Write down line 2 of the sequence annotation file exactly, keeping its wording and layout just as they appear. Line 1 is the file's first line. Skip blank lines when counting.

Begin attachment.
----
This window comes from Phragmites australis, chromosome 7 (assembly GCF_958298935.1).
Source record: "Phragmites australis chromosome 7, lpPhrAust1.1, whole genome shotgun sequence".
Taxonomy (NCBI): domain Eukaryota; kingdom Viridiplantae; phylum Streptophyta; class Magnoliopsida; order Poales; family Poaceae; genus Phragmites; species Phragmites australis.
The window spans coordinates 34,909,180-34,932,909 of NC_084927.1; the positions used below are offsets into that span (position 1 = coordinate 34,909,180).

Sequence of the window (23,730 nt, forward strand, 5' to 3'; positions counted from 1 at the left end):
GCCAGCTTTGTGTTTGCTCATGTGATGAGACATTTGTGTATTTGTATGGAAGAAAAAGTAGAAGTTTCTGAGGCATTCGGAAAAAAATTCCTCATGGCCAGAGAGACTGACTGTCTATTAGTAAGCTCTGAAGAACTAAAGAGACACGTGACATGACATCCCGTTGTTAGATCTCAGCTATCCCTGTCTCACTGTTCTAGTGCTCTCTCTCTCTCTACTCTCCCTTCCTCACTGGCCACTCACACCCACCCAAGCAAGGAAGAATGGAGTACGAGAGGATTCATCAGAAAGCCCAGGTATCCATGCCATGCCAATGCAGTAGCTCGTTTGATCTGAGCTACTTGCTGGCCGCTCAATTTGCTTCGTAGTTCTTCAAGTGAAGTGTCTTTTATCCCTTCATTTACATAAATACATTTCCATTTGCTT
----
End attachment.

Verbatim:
Source record: "Phragmites australis chromosome 7, lpPhrAust1.1, whole genome shotgun sequence".